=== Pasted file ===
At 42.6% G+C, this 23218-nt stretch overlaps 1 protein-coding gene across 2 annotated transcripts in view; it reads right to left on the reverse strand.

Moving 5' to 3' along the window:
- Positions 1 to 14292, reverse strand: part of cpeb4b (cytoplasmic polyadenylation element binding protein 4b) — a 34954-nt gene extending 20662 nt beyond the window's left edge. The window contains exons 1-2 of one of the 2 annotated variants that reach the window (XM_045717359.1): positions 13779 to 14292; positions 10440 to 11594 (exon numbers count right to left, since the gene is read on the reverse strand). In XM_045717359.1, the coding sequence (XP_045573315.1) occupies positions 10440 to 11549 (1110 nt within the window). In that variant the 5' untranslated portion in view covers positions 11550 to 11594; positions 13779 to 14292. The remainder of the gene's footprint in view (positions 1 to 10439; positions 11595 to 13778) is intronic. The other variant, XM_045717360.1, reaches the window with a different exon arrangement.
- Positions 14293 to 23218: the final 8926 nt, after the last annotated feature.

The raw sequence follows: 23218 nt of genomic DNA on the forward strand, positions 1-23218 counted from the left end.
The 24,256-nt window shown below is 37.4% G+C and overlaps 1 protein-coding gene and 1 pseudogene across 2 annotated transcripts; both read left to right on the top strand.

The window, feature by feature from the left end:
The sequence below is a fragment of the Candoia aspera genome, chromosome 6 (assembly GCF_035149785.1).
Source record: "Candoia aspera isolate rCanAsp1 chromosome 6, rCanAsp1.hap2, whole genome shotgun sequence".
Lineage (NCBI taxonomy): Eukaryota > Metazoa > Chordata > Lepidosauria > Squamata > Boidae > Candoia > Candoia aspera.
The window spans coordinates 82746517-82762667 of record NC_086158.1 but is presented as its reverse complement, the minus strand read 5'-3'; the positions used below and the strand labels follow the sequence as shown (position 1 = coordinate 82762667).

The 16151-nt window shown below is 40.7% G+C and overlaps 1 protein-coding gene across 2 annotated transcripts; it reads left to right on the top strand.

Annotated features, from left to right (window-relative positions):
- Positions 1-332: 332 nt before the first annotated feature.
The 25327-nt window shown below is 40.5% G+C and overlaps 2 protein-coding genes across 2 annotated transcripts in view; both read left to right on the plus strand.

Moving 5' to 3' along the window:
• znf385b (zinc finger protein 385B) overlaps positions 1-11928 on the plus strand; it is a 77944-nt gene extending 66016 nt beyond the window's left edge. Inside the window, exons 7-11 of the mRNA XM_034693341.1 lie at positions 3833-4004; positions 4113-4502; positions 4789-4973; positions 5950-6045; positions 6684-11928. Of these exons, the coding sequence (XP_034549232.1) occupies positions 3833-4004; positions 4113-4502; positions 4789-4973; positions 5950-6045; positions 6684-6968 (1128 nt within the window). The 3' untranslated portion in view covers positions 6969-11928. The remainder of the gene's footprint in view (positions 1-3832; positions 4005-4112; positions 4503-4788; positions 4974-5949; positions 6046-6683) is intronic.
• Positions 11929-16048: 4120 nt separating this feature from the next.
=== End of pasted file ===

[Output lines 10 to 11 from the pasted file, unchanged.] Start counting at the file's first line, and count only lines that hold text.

Lineage (NCBI taxonomy): Eukaryota > Metazoa > Chordata > Lepidosauria > Squamata > Boidae > Candoia > Candoia aspera.
The window spans coordinates 82746517-82762667 of record NC_086158.1 but is presented as its reverse complement, the minus strand read 5'-3'; the positions used below and the strand labels follow the sequence as shown (position 1 = coordinate 82762667).